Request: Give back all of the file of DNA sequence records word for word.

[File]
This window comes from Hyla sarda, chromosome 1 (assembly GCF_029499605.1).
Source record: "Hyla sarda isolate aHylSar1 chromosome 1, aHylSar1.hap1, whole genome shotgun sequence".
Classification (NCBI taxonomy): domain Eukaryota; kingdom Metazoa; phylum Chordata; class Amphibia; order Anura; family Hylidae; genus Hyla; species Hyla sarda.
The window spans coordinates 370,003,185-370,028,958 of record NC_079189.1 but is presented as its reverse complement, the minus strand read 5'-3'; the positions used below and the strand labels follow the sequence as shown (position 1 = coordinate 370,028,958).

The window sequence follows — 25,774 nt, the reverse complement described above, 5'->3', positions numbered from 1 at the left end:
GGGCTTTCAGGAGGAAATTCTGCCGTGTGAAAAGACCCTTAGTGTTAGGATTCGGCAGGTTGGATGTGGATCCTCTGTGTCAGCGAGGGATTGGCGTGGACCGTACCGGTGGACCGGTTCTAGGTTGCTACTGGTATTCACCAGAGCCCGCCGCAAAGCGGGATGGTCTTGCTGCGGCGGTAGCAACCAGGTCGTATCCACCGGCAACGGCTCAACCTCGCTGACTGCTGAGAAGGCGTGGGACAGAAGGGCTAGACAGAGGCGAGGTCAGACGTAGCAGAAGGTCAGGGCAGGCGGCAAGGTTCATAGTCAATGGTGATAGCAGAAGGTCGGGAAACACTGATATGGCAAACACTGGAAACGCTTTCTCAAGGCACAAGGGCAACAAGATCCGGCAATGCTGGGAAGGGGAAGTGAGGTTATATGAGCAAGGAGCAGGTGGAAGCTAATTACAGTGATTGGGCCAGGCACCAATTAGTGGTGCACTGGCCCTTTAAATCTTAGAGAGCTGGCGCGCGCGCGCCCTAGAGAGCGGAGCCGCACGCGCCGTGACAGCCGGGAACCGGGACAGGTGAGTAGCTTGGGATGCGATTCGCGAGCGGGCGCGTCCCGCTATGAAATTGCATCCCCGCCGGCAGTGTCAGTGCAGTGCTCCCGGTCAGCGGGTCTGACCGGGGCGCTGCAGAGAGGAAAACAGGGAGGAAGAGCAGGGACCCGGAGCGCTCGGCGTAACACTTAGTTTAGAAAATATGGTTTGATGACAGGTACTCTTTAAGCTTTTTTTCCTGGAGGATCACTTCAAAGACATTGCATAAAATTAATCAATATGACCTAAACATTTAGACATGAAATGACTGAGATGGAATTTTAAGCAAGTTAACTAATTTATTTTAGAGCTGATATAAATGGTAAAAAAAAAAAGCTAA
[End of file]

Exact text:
This window comes from Hyla sarda, chromosome 1 (assembly GCF_029499605.1).
Source record: "Hyla sarda isolate aHylSar1 chromosome 1, aHylSar1.hap1, whole genome shotgun sequence".
Classification (NCBI taxonomy): domain Eukaryota; kingdom Metazoa; phylum Chordata; class Amphibia; order Anura; family Hylidae; genus Hyla; species Hyla sarda.
The window spans coordinates 370,003,185-370,028,958 of record NC_079189.1 but is presented as its reverse complement, the minus strand read 5'-3'; the positions used below and the strand labels follow the sequence as shown (position 1 = coordinate 370,028,958).

The window sequence follows — 25,774 nt, the reverse complement described above, 5'->3', positions numbered from 1 at the left end:
GGGCTTTCAGGAGGAAATTCTGCCGTGTGAAAAGACCCTTAGTGTTAGGATTCGGCAGGTTGGATGTGGATCCTCTGTGTCAGCGAGGGATTGGCGTGGACCGTACCGGTGGACCGGTTCTAGGTTGCTACTGGTATTCACCAGAGCCCGCCGCAAAGCGGGATGGTCTTGCTGCGGCGGTAGCAACCAGGTCGTATCCACCGGCAACGGCTCAACCTCGCTGACTGCTGAGAAGGCGTGGGACAGAAGGGCTAGACAGAGGCGAGGTCAGACGTAGCAGAAGGTCAGGGCAGGCGGCAAGGTTCATAGTCAATGGTGATAGCAGAAGGTCGGGAAACACTGATATGGCAAACACTGGAAACGCTTTCTCAAGGCACAAGGGCAACAAGATCCGGCAATGCTGGGAAGGGGAAGTGAGGTTATATGAGCAAGGAGCAGGTGGAAGCTAATTACAGTGATTGGGCCAGGCACCAATTAGTGGTGCACTGGCCCTTTAAATCTTAGAGAGCTGGCGCGCGCGCGCCCTAGAGAGCGGAGCCGCACGCGCCGTGACAGCCGGGAACCGGGACAGGTGAGTAGCTTGGGATGCGATTCGCGAGCGGGCGCGTCCCGCTATGAAATTGCATCCCCGCCGGCAGTGTCAGTGCAGTGCTCCCGGTCAGCGGGTCTGACCGGGGCGCTGCAGAGAGGAAAACAGGGAGGAAGAGCAGGGACCCGGAGCGCTCGGCGTAACACTTAGTTTAGAAAATATGGTTTGATGACAGGTACTCTTTAAGCTTTTTTTCCTGGAGGATCACTTCAAAGACATTGCATAAAATTAATCAATATGACCTAAACATTTAGACATGAAATGACTGAGATGGAATTTTAAGCAAGTTAACTAATTTATTTTAGAGCTGATATAAATGGTAAAAAAAAAAAGCTAA